Here is an example where spherical coordinates `P1` and `Q1`
undergo a coordinate transformation and become `P2` and `Q2`;
the transformation consists of a rotation of the coordinate system
through angles `A`, `B` and `C` about the
*z*, new *y* and new *z* axes respectively:

REAL A,B,C,R(3,3),P1,Q1,V1(3),V2(3),P2,Q2 : * Create rotation matrix CALL sla_EULER('ZYZ',A,B,C,R) * Transform position (P,Q) from spherical to Cartesian CALL sla_CS2C(P1,Q1,V1) * Multiply by rotation matrix CALL sla_MXV(R,V1,V2) * Back to spherical CALL sla_CC2S(V2,P2,Q2)

Small adjustments to the direction of a position
vector are often most conveniently described in terms of
. Adding the correction
vector needs careful handling if the position
vector is to remain of length unity, an advisable precaution which
ensures that
the components are always available to mean the cosines of
the angles between the vector and the axis concerned. Two types
of shifts are commonly used,
the first where a small vector of arbitrary direction is
added to the unit vector, and the second where there is a displacement
in the latitude coordinate (declination, elevation *etc.*) alone.

For a shift produced by adding a small vector to a unit vector , the resulting vector has direction but is no longer of unit length. A better approximation is available if the result is multiplied by a scaling factor of , where the dot means scalar product. In Fortran:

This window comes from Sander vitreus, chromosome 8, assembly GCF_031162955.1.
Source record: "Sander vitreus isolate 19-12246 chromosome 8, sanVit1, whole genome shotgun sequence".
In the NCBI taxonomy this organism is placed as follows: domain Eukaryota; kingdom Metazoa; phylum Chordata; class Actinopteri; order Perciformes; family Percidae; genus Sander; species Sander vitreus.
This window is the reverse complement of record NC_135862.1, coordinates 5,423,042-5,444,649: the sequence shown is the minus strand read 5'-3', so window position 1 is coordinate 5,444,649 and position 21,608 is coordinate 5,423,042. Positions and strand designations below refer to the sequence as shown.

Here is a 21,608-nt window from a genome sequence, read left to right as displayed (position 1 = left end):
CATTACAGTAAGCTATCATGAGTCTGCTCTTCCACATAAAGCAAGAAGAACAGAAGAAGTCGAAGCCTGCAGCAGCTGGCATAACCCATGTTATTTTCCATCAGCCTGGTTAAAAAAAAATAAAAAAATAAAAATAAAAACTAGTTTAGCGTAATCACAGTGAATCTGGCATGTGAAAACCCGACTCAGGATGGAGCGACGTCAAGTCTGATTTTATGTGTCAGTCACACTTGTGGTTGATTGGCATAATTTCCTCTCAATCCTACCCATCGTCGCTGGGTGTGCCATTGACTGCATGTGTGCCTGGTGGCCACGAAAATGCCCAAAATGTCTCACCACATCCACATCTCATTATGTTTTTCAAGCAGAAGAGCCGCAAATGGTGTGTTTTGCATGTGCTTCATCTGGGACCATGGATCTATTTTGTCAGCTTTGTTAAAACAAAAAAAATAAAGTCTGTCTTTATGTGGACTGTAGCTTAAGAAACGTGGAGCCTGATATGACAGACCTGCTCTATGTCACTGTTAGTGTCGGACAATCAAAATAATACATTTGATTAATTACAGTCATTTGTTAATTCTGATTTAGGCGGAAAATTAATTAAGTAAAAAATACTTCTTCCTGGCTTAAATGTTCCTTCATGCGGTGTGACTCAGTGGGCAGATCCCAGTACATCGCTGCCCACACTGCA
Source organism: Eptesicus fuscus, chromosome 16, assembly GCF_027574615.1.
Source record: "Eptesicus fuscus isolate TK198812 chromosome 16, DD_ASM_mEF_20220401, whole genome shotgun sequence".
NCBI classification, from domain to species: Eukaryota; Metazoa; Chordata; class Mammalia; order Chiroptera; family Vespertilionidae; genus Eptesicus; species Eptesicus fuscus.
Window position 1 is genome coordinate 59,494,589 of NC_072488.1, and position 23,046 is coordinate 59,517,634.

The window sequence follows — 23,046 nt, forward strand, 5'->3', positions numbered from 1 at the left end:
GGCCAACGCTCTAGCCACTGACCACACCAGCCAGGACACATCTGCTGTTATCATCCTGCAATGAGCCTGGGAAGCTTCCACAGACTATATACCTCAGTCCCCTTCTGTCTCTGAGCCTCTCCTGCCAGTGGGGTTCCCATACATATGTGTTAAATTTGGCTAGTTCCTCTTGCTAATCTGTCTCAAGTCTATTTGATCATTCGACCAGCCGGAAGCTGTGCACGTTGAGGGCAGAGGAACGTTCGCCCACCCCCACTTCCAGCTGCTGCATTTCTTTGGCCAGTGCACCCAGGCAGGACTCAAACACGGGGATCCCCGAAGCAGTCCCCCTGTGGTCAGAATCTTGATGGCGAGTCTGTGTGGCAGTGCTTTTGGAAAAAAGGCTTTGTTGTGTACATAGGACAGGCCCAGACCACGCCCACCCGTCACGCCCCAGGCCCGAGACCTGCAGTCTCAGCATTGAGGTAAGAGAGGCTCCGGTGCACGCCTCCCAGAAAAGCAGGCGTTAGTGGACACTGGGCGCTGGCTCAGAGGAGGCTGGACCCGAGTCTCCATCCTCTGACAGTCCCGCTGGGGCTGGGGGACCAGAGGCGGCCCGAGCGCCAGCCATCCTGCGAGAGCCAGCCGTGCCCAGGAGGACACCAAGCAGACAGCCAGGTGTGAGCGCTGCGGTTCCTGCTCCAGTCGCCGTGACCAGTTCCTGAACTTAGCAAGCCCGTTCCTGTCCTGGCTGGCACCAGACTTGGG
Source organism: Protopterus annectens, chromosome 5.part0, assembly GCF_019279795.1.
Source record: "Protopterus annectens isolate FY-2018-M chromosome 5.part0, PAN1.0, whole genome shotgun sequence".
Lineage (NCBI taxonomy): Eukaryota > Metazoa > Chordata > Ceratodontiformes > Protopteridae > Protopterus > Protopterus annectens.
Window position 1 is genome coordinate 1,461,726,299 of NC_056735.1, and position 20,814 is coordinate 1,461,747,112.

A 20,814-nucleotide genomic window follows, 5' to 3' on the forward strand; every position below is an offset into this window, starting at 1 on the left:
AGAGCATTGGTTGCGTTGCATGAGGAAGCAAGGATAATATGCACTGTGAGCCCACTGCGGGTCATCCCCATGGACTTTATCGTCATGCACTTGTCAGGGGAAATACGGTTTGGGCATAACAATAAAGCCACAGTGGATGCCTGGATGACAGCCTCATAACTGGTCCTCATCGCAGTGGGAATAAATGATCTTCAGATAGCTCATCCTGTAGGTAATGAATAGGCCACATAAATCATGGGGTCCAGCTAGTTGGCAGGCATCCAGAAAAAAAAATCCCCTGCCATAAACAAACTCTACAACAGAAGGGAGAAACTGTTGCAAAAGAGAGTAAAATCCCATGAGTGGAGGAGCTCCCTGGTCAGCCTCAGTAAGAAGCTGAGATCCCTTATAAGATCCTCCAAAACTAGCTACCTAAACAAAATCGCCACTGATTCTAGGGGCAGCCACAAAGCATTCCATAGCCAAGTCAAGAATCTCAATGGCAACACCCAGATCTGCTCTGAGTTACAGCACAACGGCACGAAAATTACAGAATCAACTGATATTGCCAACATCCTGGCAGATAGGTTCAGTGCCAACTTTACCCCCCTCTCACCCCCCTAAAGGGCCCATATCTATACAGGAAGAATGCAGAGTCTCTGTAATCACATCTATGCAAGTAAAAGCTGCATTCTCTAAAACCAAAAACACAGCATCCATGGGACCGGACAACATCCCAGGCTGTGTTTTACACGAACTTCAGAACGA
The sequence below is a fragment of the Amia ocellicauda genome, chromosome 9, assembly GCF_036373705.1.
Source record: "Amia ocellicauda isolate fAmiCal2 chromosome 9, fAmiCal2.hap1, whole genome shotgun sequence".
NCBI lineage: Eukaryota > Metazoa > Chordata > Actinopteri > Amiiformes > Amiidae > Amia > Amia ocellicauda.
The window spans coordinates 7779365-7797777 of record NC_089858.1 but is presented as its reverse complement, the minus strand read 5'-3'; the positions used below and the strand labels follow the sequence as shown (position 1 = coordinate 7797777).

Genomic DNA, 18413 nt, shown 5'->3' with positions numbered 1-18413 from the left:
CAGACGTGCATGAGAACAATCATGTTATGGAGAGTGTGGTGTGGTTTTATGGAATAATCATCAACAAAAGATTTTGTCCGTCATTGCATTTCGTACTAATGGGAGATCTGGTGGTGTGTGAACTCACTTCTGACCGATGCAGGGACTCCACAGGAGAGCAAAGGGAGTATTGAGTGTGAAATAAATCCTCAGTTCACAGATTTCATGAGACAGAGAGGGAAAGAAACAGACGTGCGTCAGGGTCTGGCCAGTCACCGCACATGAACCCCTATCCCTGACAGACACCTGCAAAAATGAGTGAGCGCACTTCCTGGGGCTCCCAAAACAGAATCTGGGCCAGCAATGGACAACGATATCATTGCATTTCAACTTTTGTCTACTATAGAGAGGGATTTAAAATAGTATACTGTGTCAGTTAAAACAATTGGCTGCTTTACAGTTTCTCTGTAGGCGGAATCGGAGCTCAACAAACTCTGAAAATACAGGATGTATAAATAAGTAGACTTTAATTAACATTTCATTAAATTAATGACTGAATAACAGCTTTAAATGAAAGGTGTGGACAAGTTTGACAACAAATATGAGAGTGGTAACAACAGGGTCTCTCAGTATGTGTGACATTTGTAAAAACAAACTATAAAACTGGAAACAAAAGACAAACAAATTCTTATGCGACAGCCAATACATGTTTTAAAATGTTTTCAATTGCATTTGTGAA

F = (1D0-(DX*V1X+DY*V1Y+DZ*V1Z)) V2X = F*(V1X+DX) V2Y = F*(V1Y+DY) V2Z = F*(V1Z+DZ)

The correction for diurnal aberration (discussed later) is an example of this form of shift.

As an example of the second kind of displacement
we will apply a small change in elevation to an
direction vector. The direction of the
result can be obtained by making the allowable approximation
and adding a adjustment
vector of length normal
to the direction vector in the vertical plane containing the direction
vector. The *z*-component of the adjustment vector is
,and the horizontal component is
which has then to be
resolved into *x* and *y* in proportion to their current sizes. To
approximate a unit vector more closely, a correction factor of
can then be applied, which is nearly
for
small . Expressed in Fortran, for initial vector
`V1X,V1Y,V1Z`, change in elevation `DEL`
(+ve upwards), and result
vector `V2X,V2Y,V2Z`:

COSDEL = 1D0-DEL*DEL/2D0 R1 = SQRT(V1X*V1X+V1Y*V1Y) F = COSDEL*(R1-DEL*V1Z)/R1 V2X = F*V1X V2Y = F*V1Y V2Z = COSDEL*(V1Z+DEL*R1)

An example of this type of shift is the correction for atmospheric
refraction (see later).
Depending on the relationship between and *E*, special
handling at the pole (the zenith for our example) may be required.

SLALIB includes routines for the case where both a position and a velocity are involved. The routines sla_CS2C6 and sla_CC62S convert from to and back; sla_DCS26 and sla_DC62S are double precision equivalents.

Starlink User Note 67

P. T. Wallace

12 October 1999

E-mail:ptw@star.rl.ac.uk